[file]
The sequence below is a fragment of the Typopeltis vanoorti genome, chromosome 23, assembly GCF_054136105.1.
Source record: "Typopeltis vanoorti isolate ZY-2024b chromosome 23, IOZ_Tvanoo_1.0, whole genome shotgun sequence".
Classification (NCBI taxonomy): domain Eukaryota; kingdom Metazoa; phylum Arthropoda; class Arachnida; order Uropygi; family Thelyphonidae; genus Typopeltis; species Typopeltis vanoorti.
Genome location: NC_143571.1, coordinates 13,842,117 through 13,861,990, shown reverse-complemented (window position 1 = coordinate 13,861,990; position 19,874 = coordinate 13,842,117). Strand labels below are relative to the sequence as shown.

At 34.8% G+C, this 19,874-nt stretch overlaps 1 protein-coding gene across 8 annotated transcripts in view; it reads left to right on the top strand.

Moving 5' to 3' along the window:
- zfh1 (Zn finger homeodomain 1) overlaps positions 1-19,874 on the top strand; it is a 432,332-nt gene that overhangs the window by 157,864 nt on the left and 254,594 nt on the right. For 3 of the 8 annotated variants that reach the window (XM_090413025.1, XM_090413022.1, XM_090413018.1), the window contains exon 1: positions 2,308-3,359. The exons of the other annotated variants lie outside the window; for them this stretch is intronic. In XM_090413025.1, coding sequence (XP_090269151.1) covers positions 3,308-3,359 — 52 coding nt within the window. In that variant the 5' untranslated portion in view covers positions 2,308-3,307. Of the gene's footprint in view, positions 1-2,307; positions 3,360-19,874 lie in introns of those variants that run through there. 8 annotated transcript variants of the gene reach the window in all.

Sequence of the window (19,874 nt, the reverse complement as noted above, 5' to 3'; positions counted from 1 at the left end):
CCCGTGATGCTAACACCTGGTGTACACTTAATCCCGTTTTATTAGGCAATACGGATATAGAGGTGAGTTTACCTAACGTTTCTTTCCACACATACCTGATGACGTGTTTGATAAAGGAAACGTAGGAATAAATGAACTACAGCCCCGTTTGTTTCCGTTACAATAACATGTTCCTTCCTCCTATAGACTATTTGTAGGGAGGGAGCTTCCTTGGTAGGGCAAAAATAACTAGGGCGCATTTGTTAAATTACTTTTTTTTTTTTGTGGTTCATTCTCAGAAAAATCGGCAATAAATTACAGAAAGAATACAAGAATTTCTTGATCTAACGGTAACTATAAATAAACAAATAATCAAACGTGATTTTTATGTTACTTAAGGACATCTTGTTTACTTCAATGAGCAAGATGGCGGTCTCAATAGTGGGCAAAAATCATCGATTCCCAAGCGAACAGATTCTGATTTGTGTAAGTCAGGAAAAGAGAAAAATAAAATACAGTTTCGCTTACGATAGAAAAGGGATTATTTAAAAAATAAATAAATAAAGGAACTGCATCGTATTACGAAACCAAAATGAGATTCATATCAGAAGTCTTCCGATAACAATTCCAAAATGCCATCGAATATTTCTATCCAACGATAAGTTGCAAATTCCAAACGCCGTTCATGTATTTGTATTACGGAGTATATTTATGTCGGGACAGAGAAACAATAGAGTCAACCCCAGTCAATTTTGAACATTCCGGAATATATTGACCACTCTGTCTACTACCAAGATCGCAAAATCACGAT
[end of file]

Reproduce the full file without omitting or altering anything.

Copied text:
The sequence below is a fragment of the Typopeltis vanoorti genome, chromosome 23, assembly GCF_054136105.1.
Source record: "Typopeltis vanoorti isolate ZY-2024b chromosome 23, IOZ_Tvanoo_1.0, whole genome shotgun sequence".
Classification (NCBI taxonomy): domain Eukaryota; kingdom Metazoa; phylum Arthropoda; class Arachnida; order Uropygi; family Thelyphonidae; genus Typopeltis; species Typopeltis vanoorti.
Genome location: NC_143571.1, coordinates 13,842,117 through 13,861,990, shown reverse-complemented (window position 1 = coordinate 13,861,990; position 19,874 = coordinate 13,842,117). Strand labels below are relative to the sequence as shown.

At 34.8% G+C, this 19,874-nt stretch overlaps 1 protein-coding gene across 8 annotated transcripts in view; it reads left to right on the top strand.

Moving 5' to 3' along the window:
- zfh1 (Zn finger homeodomain 1) overlaps positions 1-19,874 on the top strand; it is a 432,332-nt gene that overhangs the window by 157,864 nt on the left and 254,594 nt on the right. For 3 of the 8 annotated variants that reach the window (XM_090413025.1, XM_090413022.1, XM_090413018.1), the window contains exon 1: positions 2,308-3,359. The exons of the other annotated variants lie outside the window; for them this stretch is intronic. In XM_090413025.1, coding sequence (XP_090269151.1) covers positions 3,308-3,359 — 52 coding nt within the window. In that variant the 5' untranslated portion in view covers positions 2,308-3,307. Of the gene's footprint in view, positions 1-2,307; positions 3,360-19,874 lie in introns of those variants that run through there. 8 annotated transcript variants of the gene reach the window in all.

Sequence of the window (19,874 nt, the reverse complement as noted above, 5' to 3'; positions counted from 1 at the left end):
CCCGTGATGCTAACACCTGGTGTACACTTAATCCCGTTTTATTAGGCAATACGGATATAGAGGTGAGTTTACCTAACGTTTCTTTCCACACATACCTGATGACGTGTTTGATAAAGGAAACGTAGGAATAAATGAACTACAGCCCCGTTTGTTTCCGTTACAATAACATGTTCCTTCCTCCTATAGACTATTTGTAGGGAGGGAGCTTCCTTGGTAGGGCAAAAATAACTAGGGCGCATTTGTTAAATTACTTTTTTTTTTTTGTGGTTCATTCTCAGAAAAATCGGCAATAAATTACAGAAAGAATACAAGAATTTCTTGATCTAACGGTAACTATAAATAAACAAATAATCAAACGTGATTTTTATGTTACTTAAGGACATCTTGTTTACTTCAATGAGCAAGATGGCGGTCTCAATAGTGGGCAAAAATCATCGATTCCCAAGCGAACAGATTCTGATTTGTGTAAGTCAGGAAAAGAGAAAAATAAAATACAGTTTCGCTTACGATAGAAAAGGGATTATTTAAAAAATAAATAAATAAAGGAACTGCATCGTATTACGAAACCAAAATGAGATTCATATCAGAAGTCTTCCGATAACAATTCCAAAATGCCATCGAATATTTCTATCCAACGATAAGTTGCAAATTCCAAACGCCGTTCATGTATTTGTATTACGGAGTATATTTATGTCGGGACAGAGAAACAATAGAGTCAACCCCAGTCAATTTTGAACATTCCGGAATATATTGACCACTCTGTCTACTACCAAGATCGCAAAATCACGAT